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What was to be Michelanglo Antonioni's first English-language film, "Blow-Up" from 1966 became a huge critical and commercial success upon release as the 1960s counterculture movement ate the movie's existential messages and trendy surface gloss up with a spatula. Star photographer David Hemmings is everything a fashion conscious London adores: handsome, well-dressed, successful, a chick magnet. One day he chances to go to the park with his camera where he sees a woman meeting an older man; he photographs them; she demands the photos from him; he refuses, but invites her to come to his studio. Later she does show up, but the anxious woman ends up leaving with the wrong roll of film. As he later develops the photos, he makes the startling discovery that something is wrong: in one blurry photo that he blows up several times over, he finds he may have captured somebody shooting the old man in the park dead. Antonioni's favourite subjects of alienation and existentialism become a key factor of "Blow-Up" as he contrasts the photographer's style-over-substance life by having it experience a jolt upon coming face to face with what seems to be something truly inescapably real as a murder.
Yet, throughout the film our perceptions are challenged as we are given proof of the deed at one point, only to have that proof be taken away the next moment. Even the photographs themselves, when enlarged so much, start to become a pixelated mess that begin to lose all cohesion and thus impossible to be taken as confirmation of reality. The final scene of the film where the photographer watches a group of mimes play tennis with an imaginary tennis ball, only for them to drag him into their illusion to the point he starts to hear the tennis ball being hit off screen before the man too simply dissolves into nothing sums up the whole movie's questioning aesthetic. In a nutshell, it tells of one man's disconnect from the world he is a part of, and how even that one chance moment of him going through an experience of more substance proves to be just as illusive and hard to grasp as that existence he already is barely connected to. Ultimately, this fascinating movie leaves more questions that it provides answers as our own understanding of the events is left up to interpretation in a haunting mystery of what is real and what is not, while challenging the materialistic style-over-substance mantra 1960s Britain so heedlessly and hedonistically lived by. (c) berlioz 2014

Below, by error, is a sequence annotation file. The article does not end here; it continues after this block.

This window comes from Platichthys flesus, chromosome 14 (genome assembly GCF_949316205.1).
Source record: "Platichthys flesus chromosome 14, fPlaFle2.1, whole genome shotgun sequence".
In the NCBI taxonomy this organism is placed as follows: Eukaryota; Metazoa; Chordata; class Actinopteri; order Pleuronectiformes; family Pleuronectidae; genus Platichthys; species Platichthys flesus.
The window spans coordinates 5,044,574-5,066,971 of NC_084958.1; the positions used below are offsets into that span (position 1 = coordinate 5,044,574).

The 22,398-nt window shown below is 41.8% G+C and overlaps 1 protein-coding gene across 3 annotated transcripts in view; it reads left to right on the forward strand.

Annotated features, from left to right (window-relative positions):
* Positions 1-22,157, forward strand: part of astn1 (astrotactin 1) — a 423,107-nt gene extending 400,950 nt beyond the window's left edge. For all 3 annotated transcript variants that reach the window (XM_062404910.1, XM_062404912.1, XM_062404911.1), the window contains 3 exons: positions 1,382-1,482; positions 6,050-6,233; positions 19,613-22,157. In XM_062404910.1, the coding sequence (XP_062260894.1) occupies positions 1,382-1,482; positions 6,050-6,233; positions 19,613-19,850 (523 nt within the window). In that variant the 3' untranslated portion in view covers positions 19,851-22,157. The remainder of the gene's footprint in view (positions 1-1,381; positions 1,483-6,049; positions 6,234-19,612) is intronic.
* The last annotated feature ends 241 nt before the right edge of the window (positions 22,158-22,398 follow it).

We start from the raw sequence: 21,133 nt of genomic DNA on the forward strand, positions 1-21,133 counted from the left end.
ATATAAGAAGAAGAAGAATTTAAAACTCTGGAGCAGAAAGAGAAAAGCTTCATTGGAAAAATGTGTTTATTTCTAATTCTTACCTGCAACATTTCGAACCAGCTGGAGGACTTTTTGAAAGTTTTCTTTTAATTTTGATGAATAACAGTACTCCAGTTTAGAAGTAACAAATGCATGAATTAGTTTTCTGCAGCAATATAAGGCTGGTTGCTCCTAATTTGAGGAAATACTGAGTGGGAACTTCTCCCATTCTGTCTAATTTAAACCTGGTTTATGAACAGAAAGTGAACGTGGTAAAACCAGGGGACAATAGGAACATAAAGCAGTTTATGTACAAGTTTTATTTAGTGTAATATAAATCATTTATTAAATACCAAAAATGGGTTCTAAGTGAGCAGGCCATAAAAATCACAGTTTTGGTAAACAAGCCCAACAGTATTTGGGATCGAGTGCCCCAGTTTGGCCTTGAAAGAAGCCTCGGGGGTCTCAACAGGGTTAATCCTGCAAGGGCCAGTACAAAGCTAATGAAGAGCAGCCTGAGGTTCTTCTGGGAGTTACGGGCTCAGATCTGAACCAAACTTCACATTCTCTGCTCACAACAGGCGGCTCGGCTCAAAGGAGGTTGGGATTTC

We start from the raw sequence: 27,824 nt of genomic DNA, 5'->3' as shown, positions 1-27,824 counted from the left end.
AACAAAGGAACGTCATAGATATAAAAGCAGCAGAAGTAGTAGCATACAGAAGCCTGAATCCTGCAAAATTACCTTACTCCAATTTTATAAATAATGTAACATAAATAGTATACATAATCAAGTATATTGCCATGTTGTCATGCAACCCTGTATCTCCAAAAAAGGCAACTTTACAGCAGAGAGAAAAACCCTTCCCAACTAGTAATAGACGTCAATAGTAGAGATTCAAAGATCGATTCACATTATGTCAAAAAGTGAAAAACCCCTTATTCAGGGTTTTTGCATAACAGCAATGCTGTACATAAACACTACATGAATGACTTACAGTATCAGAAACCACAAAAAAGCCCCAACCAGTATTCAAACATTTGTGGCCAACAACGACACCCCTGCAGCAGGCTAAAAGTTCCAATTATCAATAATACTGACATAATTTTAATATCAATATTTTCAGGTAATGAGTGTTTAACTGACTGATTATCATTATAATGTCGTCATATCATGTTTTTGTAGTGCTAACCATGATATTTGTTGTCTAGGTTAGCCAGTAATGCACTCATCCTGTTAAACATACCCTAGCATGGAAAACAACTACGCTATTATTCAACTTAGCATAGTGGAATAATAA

RELEASED: 1966, Cert.PG